Wash your hands so that they are clean before beginning work.
Handle materials carefully. Some repositories may ask you to wear gloves that they will provide to protect objects, especially photographs.
Use foam supports to cradle books with delicate bindings when asked.
Do not write on the materials.
Do not lick your fingers to flip pages.
Maintain the original order of the materials you are using. For example, do not pull out folders from various places in the archival box and put them together in the front of the box because those are the ones you want to use first. Keeping the materials in the original order is important. When they are not in their original order, it could lead to the archival staff assuming the materials are missing or could inconvenience future researchers who cannot find the materials in the order specified by the finding aid.
Keep materials on the table unless otherwise instructed by the archivist.
Write down the the full bibliographic citation and location of the materials you are using. Nothing is more frustrating than trying to cite something months later only to realize you don’t know where the information came from.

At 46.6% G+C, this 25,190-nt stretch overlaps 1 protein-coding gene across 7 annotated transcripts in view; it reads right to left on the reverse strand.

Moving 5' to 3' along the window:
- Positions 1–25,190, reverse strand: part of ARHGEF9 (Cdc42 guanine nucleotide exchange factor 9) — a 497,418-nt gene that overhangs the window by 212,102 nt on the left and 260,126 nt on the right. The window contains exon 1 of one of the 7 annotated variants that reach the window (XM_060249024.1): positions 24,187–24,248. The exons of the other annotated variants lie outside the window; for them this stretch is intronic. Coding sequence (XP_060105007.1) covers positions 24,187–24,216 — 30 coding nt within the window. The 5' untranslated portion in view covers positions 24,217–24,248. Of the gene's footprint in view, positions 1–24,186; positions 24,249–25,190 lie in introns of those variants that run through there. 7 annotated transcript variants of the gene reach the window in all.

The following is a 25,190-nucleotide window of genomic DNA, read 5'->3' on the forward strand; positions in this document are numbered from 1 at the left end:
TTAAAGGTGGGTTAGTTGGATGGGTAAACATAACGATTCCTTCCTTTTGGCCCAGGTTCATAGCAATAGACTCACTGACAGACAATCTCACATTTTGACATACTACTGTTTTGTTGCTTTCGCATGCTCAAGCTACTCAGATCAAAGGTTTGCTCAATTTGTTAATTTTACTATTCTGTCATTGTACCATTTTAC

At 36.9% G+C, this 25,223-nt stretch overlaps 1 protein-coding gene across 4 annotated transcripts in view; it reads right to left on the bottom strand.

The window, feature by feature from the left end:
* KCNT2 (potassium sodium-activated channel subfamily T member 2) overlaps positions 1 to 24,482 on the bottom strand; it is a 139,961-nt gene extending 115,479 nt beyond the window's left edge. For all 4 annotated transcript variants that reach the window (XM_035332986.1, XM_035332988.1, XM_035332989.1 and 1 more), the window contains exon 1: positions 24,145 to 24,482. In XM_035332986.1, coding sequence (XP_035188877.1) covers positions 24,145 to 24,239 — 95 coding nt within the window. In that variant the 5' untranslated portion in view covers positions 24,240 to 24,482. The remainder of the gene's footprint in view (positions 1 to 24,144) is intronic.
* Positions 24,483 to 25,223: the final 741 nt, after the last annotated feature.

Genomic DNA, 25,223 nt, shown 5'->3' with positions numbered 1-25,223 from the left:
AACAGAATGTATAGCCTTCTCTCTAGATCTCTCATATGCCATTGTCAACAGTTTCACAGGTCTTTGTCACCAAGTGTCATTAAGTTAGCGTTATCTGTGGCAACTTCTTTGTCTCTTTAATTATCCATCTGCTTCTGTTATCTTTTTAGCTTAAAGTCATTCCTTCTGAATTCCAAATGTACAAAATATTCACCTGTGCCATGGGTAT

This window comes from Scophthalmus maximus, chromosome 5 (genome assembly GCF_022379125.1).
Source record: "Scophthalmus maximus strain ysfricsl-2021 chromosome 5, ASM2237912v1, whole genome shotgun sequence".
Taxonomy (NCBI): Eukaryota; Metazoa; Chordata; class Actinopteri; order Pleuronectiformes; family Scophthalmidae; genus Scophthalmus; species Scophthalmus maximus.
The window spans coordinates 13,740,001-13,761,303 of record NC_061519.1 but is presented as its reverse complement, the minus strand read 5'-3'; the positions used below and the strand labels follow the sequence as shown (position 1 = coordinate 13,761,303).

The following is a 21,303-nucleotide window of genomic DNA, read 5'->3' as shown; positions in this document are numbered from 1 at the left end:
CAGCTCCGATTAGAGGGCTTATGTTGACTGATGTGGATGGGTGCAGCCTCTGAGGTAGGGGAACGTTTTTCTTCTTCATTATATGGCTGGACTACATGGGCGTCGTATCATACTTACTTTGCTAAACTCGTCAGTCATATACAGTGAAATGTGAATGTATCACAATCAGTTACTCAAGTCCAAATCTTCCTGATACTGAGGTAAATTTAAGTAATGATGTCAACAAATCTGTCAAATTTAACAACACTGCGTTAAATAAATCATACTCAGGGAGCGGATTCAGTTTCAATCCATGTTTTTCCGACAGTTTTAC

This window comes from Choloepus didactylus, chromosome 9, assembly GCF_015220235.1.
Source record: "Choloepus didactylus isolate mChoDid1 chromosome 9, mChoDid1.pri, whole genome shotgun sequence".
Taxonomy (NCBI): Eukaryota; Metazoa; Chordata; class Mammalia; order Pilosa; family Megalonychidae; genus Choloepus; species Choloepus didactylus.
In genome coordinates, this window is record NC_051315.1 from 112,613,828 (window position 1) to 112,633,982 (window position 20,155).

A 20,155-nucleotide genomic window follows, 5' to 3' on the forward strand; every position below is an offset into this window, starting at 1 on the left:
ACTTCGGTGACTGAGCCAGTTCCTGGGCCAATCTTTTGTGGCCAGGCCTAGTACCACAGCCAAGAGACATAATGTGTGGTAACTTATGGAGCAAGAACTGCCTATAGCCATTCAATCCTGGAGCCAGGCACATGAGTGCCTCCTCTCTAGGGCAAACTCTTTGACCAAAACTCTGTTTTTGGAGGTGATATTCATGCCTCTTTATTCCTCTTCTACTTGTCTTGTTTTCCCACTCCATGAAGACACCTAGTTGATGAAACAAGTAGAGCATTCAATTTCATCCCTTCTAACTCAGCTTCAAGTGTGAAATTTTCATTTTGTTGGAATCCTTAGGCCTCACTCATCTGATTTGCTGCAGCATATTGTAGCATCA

Copyright – It is your responsibility to find out who holds the copyright for the material you are using if you plan to cite from or publish them.
Restrictions – Some materials may have restrictions governing their use set by the donor, laws, or other legislation such as the family Educational Rights Act (FERPA) or the Health Insurance Portability Accountability Act (HIPPA).
Preferred Citation – Does the archives or Special Collections library ask to be credited in a certain way for use of their materials?
Be Aware of Different Types of Procedures
The following are general guidelines about the different procedures you will encounter at most archives or Special Collections libraries.
Users must register upon arrival.
The stacks are closed. That means no browsing the shelves. You will need to request the materials you want to see and a staff member will bring them to you.
Generally you are allowed to use only item at a time; this may be a single book or single box of documents, or a single folder from a box.
Materials must be used in the reading room. You will not be able to check them out and take them home or to your office. You might be allowed to photocopy, scan, or take a digital photograph, but policies vary. Be prepared to sit and transcribe the document.
Users are generally supervised by staff while using materials because many of them are unique or fragile.
Your materials, including notes, may be searched by staff upon leaving.